We are starting a major update to MapBox Terrain. We are designing this specifically for outdoor apps, making it easy to find running trails, check out ski slopes, or visualize your bike rides.

There are two main aspects to the work in progress. First, we want to integrate hillshade and landcover data into the vector tiles workflow. This allows for a very high degree of design control and labeled contour lines down to zoom level 19 (currently at 15). Second, we want to include more features for outdoor recreation in MapBox Streets. The OpenStreetMap community is full of enthusiasts who map their favorite places for cycling, hiking, skiing, camping, and countless other outdoor activities, and we want to better share this information.

Here’s an interactive demo of the San Francisco Bay area. Note how footpaths and cycling trails add detail in offroad areas. Labeled contour lines show elevation down to the highest zoom levels:

Outdoor details

Adding more details from OpenStreetMap is relatively straightforward in a technical sense. The challenges are in choosing the right data to show and effectively translating that to vector tiles for styling. OpenStreetMap contains much more information than we can display, so we generalize and reclassify things quite a bit.

One of the features we’re focusing on is cycling. Bike paths and mountain bike trails are distinguished from footways and generic paths by color. Cycleways are shown as dotted lines and mountainbike trails as dashed lines. Footways and paths are distinguished similarly.

Relief and elevation

Our terrain layer includes both shaded relief (hillshades) and elevation contour lines. Elevation labels are placed along the more prominent index contours.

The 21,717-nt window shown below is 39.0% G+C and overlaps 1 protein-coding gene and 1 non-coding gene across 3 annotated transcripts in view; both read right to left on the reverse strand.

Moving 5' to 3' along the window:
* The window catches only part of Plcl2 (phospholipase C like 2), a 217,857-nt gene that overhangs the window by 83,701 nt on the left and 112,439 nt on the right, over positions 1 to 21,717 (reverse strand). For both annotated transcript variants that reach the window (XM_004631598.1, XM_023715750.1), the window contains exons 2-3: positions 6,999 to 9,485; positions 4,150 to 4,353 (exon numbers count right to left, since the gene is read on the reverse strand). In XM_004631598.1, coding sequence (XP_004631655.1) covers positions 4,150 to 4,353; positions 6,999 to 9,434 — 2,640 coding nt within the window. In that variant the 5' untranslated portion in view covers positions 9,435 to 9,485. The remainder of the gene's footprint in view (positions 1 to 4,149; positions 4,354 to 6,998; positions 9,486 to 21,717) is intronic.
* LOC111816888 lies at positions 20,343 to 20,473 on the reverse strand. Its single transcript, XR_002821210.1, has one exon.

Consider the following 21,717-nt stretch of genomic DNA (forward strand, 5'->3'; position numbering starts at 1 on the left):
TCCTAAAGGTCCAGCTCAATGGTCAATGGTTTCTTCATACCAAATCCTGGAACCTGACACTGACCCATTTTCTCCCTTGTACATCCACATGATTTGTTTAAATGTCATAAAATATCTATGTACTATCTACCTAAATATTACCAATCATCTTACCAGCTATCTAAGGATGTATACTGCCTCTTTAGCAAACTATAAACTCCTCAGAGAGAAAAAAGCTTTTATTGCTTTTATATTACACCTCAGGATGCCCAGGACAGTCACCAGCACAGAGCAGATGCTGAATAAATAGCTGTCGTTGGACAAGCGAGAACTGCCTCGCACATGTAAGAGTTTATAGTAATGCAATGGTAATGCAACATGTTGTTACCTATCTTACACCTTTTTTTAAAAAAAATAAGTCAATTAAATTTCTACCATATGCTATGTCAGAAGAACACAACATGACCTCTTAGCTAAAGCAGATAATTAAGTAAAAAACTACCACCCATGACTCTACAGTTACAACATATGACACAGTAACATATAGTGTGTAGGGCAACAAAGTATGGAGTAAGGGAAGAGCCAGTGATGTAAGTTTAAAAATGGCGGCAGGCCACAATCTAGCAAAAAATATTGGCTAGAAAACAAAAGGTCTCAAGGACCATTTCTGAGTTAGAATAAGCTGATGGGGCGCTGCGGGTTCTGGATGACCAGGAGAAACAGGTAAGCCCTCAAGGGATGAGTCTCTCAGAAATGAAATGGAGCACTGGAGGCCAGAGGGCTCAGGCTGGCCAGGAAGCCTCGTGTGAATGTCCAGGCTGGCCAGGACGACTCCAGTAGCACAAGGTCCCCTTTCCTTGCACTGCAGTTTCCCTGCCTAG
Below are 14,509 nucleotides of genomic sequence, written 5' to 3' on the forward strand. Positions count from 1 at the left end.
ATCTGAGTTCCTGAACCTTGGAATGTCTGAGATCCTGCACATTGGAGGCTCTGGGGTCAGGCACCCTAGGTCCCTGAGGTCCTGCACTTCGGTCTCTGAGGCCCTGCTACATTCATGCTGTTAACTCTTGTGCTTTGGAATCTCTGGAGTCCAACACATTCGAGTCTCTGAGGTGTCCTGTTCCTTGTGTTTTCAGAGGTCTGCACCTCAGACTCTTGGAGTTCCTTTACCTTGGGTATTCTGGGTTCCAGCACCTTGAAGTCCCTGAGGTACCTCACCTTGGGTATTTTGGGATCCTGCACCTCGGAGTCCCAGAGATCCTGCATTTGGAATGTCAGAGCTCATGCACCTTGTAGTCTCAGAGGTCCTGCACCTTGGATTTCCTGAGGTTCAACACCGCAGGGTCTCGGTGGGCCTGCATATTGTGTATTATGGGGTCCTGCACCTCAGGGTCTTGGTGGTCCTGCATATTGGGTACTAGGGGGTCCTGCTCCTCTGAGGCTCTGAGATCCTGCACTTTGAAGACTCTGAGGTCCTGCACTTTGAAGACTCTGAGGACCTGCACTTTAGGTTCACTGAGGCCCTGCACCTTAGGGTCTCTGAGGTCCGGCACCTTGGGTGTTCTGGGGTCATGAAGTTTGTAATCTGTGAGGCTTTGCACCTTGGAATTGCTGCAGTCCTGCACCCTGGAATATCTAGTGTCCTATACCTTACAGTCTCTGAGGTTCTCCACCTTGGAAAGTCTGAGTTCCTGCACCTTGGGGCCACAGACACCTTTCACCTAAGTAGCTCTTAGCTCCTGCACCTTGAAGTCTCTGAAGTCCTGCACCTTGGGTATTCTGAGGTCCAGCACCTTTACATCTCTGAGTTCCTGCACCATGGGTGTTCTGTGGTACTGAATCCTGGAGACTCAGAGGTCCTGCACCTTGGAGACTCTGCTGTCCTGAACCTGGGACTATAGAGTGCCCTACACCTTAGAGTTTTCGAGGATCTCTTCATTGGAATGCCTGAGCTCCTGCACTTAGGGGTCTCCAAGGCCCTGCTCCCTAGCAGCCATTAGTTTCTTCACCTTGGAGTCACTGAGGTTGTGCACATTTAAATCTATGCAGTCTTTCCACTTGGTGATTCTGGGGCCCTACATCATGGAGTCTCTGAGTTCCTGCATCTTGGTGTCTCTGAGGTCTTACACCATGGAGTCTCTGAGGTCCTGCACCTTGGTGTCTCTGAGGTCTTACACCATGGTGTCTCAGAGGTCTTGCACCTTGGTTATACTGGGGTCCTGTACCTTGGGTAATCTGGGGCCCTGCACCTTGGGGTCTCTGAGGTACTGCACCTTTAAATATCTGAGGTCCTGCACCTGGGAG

Raw data vs styled

Compared to our current terrain layer, the hillshades in our experimental layer are quite different. The biggest difference is that we’re using a vectorized representation of the shaded relief, not raster images. This allows us to show hillshades down to high zoom levels where otherwise rendering rasters would come at a very high expense.

The power of vector tiles

Working with vectorized hillshades as opposed to raster hillshades brings a lot of flexibility. The highlights and shadows are completely customizable, along with the lines and text of the contours and elevation labels.

Having the shaded relief available as vector data means we have all of Mapnik’s polygon styling features available to use - colors, patterns, outlines, image filters, and compositing operations. Not only can we experiment with different palettes and effects, we can do it rapidly and with instant feedback since we don’t have to reprocess any data.

As an example of this flexibility, Ian Villeda designed a bold punk-poster cartographic style using the exact same vector tiles as in the images above.

Let me know what you think about the new design, I’m @aj_ashton and if you’re an app developer and want to be an early beta tester ping @lxbarth and @ericg.